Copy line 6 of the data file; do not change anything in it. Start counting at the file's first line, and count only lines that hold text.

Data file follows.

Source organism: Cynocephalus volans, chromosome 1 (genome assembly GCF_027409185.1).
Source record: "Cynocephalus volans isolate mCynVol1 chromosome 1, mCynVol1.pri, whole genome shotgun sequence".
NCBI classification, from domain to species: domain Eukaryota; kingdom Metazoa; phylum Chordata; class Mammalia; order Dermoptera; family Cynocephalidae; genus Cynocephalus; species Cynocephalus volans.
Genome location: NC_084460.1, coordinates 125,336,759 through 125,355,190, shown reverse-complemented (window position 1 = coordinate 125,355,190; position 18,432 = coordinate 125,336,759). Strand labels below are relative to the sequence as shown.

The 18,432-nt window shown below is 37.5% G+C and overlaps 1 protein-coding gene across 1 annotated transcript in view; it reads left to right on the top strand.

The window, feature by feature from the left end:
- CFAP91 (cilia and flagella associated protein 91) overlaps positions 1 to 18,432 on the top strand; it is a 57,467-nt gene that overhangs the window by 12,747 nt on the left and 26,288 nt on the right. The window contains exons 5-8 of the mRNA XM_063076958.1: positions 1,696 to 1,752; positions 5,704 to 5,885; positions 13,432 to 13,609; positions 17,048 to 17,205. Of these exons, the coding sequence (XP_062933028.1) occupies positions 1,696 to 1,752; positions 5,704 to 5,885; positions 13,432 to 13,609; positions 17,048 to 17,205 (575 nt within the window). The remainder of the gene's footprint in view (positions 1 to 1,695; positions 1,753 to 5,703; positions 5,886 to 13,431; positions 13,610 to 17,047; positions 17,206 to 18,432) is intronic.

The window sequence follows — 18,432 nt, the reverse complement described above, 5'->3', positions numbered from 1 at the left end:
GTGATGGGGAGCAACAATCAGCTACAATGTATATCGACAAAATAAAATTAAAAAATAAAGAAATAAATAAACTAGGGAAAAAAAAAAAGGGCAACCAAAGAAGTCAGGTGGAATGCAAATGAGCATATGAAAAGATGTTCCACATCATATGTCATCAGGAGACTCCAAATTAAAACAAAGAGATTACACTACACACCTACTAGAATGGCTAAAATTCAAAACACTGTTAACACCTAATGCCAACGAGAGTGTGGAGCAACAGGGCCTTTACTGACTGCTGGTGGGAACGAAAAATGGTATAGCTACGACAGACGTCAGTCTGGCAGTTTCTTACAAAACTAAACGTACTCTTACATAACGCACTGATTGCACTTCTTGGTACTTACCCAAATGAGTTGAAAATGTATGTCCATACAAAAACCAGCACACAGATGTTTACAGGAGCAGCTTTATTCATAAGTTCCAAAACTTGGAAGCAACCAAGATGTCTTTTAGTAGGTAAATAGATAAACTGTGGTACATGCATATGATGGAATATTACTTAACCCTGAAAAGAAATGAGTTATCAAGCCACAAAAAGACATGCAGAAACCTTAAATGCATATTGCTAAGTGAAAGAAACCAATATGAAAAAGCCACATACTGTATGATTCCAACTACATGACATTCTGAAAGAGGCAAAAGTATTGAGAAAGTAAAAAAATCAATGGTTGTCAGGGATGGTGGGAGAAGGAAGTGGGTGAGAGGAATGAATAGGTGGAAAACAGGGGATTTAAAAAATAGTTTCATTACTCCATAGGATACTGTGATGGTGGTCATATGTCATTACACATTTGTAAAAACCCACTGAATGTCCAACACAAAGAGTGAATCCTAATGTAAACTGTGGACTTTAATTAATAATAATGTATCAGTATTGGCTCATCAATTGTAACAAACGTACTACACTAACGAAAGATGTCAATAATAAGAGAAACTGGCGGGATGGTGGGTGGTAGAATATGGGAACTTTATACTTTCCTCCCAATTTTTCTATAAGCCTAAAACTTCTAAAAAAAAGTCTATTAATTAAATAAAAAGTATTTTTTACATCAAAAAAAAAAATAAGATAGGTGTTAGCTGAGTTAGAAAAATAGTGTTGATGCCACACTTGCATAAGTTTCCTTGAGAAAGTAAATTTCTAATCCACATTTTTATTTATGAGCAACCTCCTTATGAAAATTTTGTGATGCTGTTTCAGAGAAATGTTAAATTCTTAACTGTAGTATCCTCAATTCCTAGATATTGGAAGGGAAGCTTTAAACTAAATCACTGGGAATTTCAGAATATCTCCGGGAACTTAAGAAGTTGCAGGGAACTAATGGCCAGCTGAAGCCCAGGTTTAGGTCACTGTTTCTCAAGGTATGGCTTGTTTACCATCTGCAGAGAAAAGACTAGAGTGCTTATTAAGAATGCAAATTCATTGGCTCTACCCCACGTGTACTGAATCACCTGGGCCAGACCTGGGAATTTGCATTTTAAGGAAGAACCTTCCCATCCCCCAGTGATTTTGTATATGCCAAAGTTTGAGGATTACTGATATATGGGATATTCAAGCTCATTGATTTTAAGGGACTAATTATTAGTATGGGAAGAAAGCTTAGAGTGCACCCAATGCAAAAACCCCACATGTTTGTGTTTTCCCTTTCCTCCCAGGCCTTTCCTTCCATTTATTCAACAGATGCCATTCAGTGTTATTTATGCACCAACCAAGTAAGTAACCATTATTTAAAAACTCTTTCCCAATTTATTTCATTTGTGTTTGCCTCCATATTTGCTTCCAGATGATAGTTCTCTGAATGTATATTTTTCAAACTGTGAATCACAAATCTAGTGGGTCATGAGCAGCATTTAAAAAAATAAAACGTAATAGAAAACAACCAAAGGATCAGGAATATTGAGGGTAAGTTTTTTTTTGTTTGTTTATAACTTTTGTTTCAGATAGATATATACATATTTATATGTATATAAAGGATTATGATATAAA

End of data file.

The window, feature by feature from the left end: